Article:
The ZRT Laboratory Blog

The ZRT Blog is an extensive resource for patients and health care providers searching for health and hormone testing information. Here, you can read about ZRT’s cutting edge research, advances in testing, wellness advice, and health industry highlights.



Margaret Groves

Margaret N. Groves, M.Phil., ELS is a scientific and technical writer for ZRT Laboratory. She researches the medical literature on topics relevant to ZRT testing products, contributes to the ZRT product information supplied to health care providers, and as part of the research team helps with writing up ZRT’s research studies for publication.


Recent Posts

Endocrine-Disrupting Chemicals: What They Are & How To Avoid Them

Posted by Margaret Groves on Friday, 17 February

organic_grocery_food.jpg

As a hormone testing lab, ZRT understands the importance of a well-balanced endocrine system in maintaining overall health. Hormone balance is achieved through multiple feedback mechanisms, and when any part of the system is thrown out of whack by forces beyond its control, there is a knock-on effect on the rest of the body systems that are under endocrine control. Such forces can include extreme or chronic stress, or exposure to environmental toxins that enter the body through the air we breathe or in our diets. Substances in the environment that upset the endocrine system are known as endocrine-disrupting chemicals, or EDCs.

Read More

Hormonal Contraceptives – Do They Increase Risk of Depression?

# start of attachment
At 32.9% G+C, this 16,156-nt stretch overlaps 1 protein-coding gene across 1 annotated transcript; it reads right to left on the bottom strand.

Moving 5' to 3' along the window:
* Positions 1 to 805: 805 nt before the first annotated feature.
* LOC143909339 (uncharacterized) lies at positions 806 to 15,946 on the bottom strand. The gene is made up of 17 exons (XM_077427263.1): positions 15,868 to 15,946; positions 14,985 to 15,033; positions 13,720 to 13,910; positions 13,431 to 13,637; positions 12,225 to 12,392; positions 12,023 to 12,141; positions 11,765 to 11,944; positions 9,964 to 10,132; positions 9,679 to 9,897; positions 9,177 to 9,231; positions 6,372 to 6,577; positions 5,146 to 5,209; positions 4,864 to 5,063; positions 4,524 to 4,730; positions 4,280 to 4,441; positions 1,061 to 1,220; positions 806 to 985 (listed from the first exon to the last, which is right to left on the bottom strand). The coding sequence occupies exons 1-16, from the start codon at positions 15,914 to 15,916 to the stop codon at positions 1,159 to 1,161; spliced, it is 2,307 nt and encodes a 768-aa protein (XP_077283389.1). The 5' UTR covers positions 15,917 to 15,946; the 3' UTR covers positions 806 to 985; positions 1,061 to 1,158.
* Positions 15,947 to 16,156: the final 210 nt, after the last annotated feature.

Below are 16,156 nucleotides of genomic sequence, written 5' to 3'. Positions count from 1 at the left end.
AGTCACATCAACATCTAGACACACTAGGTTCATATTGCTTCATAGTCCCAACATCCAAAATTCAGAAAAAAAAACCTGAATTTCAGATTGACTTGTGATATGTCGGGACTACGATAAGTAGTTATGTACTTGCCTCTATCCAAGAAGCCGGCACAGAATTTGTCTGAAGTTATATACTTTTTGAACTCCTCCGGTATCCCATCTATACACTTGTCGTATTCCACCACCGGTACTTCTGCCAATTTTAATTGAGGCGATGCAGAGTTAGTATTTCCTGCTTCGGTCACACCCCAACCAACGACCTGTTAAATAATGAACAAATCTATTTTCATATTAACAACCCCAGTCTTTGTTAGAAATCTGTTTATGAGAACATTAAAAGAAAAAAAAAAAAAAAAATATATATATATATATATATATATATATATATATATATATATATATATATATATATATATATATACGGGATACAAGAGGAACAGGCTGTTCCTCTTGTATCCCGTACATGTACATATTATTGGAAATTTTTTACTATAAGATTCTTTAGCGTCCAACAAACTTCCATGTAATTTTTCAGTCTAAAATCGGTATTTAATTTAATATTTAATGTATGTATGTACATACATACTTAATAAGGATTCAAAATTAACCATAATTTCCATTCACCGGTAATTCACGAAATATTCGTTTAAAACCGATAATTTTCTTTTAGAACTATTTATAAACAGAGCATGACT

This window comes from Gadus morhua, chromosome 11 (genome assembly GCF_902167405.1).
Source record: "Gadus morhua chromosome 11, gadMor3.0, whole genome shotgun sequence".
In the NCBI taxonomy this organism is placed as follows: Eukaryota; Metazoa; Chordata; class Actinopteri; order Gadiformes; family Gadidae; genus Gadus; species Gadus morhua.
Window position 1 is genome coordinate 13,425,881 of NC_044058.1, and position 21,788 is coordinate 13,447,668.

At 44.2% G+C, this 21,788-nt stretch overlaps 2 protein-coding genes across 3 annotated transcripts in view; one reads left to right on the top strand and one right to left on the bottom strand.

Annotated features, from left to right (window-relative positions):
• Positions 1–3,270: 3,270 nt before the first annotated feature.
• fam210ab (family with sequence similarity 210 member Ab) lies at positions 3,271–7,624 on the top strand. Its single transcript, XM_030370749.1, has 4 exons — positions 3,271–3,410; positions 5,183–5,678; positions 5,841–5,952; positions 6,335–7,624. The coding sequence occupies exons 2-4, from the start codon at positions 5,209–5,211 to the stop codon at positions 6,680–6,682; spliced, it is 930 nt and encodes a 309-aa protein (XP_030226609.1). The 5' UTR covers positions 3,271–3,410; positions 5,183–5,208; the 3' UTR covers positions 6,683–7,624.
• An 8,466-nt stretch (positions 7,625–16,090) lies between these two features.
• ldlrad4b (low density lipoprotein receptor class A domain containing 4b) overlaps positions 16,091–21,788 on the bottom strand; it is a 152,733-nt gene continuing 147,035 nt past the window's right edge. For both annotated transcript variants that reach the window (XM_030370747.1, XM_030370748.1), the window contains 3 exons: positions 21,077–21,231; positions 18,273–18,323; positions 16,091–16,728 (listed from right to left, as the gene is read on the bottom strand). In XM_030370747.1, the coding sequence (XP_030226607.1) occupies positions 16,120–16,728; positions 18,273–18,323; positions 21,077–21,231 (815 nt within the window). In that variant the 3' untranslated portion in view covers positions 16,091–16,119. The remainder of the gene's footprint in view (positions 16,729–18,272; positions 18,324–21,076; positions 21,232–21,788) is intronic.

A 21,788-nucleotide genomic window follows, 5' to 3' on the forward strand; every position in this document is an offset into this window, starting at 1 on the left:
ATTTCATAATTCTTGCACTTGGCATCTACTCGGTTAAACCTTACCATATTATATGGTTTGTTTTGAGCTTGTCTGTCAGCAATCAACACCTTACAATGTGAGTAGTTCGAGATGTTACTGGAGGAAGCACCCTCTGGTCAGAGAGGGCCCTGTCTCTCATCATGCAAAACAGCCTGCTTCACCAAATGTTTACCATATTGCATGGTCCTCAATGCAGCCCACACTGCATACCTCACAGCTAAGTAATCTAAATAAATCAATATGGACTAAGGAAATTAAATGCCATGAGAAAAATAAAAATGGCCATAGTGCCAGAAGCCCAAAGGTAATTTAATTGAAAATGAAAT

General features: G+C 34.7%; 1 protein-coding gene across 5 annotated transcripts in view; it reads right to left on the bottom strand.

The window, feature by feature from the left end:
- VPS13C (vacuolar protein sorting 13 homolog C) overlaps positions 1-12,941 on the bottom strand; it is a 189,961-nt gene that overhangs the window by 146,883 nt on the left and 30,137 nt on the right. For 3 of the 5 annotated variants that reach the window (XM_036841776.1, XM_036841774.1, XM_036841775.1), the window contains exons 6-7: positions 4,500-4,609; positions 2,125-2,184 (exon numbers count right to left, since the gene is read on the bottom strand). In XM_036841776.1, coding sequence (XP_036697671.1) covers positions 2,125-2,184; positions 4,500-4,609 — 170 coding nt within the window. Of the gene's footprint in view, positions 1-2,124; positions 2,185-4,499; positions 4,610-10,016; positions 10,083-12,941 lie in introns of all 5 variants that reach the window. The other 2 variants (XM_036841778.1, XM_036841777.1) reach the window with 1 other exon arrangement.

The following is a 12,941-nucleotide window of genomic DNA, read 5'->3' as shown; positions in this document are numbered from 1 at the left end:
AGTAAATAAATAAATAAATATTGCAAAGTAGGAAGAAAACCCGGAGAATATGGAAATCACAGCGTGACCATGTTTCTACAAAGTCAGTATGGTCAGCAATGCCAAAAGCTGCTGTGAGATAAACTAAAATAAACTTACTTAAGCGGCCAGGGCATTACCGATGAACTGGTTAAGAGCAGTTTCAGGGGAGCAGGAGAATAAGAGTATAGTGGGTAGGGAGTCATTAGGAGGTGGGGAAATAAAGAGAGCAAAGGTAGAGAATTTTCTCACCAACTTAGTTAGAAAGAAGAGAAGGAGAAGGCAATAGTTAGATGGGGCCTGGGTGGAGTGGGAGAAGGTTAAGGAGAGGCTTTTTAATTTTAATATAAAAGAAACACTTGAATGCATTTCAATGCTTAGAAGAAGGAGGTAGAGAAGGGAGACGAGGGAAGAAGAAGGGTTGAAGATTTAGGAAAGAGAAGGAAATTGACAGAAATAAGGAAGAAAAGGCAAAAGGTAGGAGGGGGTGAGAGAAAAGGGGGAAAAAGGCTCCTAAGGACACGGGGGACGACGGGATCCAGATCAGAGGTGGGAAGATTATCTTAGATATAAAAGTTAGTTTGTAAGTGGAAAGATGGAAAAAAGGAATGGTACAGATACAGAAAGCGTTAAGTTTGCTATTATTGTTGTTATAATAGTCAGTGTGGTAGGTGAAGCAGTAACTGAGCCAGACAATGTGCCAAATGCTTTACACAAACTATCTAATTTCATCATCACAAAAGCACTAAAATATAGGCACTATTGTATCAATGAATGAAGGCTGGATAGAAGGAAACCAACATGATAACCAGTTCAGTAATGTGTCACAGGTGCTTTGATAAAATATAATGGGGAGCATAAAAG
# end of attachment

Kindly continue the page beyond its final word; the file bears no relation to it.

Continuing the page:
Posted by Margaret Groves on Saturday, 08 October

shutterstock_174191402-998x666-423910-edited.jpg

There have been some articles going around the medical news reporting on a new Danish study [1] suggesting that hormonal contraception might increase risk of depression, and that previous studies may not have highlighted this link because they did not include women who stopped taking their birth control as a result of depressive symptoms. This study got around that problem by including in their survey women who had been using birth control at any time during the previous 6 months. So what is the fuss all about?

Read More

Exercise – Good for What Ails your Brain

Posted by Margaret Groves on Wednesday, 17 August

runner.jpg

As the 2016 Olympic games play out in Rio, you might be feeling inspired to get moving yourself. While some sports admittedly look pretty dangerous, and we cringe at the sight of a cyclist skidding into the curb on a wet road and landing on her head, there are others that simply make us marvel at the agility and strength of the human body. For me, when I watch those swimmers cutting through the water at tremendous speed, I just want to get into a pool and see if I could really try to swim faster myself.

We’ve probably all heard by now that “sitting is the new smoking,” and that our health suffers greatly from inactivity. The human body was meant to be in motion at least for an hour or two a day, and this is known to keep the cardiovascular system tuned up as well as preventing excessive weight gain. But did you know that exercise affects levels of neurotransmitters in the body and can actually help you prevent or overcome disorders such as depression?

Read More

Research Puts the "R" in ZRT

Posted by Margaret Groves on Friday, 15 April

ZRT_TZ_lab-2.jpg

I have to admit, I believe that "research" is one of those words that I think is often misused today.

I started my own career in a cancer research lab, continued it in a pharmaceutical company research lab, and then got into medical information research and scientific writing, which meant using a range of medical literature databases and complex searching strategies. My early research career was back in the days before we had personal computers, so many hours – in between tending to assays and experiments (as well as late in the evening) – were spent thumbing through the pages of massive volumes of Index Medicus, the print version of Medline, in various university libraries to find relevant publications.

Read More